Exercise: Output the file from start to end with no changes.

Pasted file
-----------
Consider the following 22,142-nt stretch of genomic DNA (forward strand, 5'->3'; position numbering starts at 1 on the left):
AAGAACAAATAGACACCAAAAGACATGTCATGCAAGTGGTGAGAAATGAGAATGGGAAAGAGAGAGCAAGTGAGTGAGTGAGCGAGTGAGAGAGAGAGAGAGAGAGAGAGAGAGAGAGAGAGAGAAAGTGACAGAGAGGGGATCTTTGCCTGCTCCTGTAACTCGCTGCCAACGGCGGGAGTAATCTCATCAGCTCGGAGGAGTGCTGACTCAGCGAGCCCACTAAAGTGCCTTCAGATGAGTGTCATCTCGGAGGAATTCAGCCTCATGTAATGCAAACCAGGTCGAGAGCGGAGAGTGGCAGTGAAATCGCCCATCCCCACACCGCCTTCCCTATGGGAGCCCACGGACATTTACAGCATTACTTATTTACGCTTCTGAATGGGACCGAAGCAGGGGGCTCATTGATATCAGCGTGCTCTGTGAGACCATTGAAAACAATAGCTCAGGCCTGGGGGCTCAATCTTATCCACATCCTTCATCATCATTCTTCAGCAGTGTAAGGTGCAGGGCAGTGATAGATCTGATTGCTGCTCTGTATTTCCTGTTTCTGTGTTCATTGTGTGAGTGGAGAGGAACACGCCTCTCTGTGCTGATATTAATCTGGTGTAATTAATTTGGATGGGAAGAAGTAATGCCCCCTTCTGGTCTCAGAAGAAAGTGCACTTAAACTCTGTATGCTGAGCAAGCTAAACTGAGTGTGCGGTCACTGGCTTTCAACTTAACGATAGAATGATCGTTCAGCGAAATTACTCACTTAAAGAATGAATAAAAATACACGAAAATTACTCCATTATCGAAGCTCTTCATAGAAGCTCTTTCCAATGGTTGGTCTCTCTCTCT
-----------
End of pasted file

Consider the following 22,142-nt stretch of genomic DNA (forward strand, 5'->3'; position numbering starts at 1 on the left):
AAGAACAAATAGACACCAAAAGACATGTCATGCAAGTGGTGAGAAATGAGAATGGGAAAGAGAGAGCAAGTGAGTGAGTGAGCGAGTGAGAGAGAGAGAGAGAGAGAGAGAGAGAGAGAGAGAGAAAGTGACAGAGAGGGGATCTTTGCCTGCTCCTGTAACTCGCTGCCAACGGCGGGAGTAATCTCATCAGCTCGGAGGAGTGCTGACTCAGCGAGCCCACTAAAGTGCCTTCAGATGAGTGTCATCTCGGAGGAATTCAGCCTCATGTAATGCAAACCAGGTCGAGAGCGGAGAGTGGCAGTGAAATCGCCCATCCCCACACCGCCTTCCCTATGGGAGCCCACGGACATTTACAGCATTACTTATTTACGCTTCTGAATGGGACCGAAGCAGGGGGCTCATTGATATCAGCGTGCTCTGTGAGACCATTGAAAACAATAGCTCAGGCCTGGGGGCTCAATCTTATCCACATCCTTCATCATCATTCTTCAGCAGTGTAAGGTGCAGGGCAGTGATAGATCTGATTGCTGCTCTGTATTTCCTGTTTCTGTGTTCATTGTGTGAGTGGAGAGGAACACGCCTCTCTGTGCTGATATTAATCTGGTGTAATTAATTTGGATGGGAAGAAGTAATGCCCCCTTCTGGTCTCAGAAGAAAGTGCACTTAAACTCTGTATGCTGAGCAAGCTAAACTGAGTGTGCGGTCACTGGCTTTCAACTTAACGATAGAATGATCGTTCAGCGAAATTACTCACTTAAAGAATGAATAAAAATACACGAAAATTACTCCATTATCGAAGCTCTTCATAGAAGCTCTTTCCAATGGTTGGTCTCTCTCTCT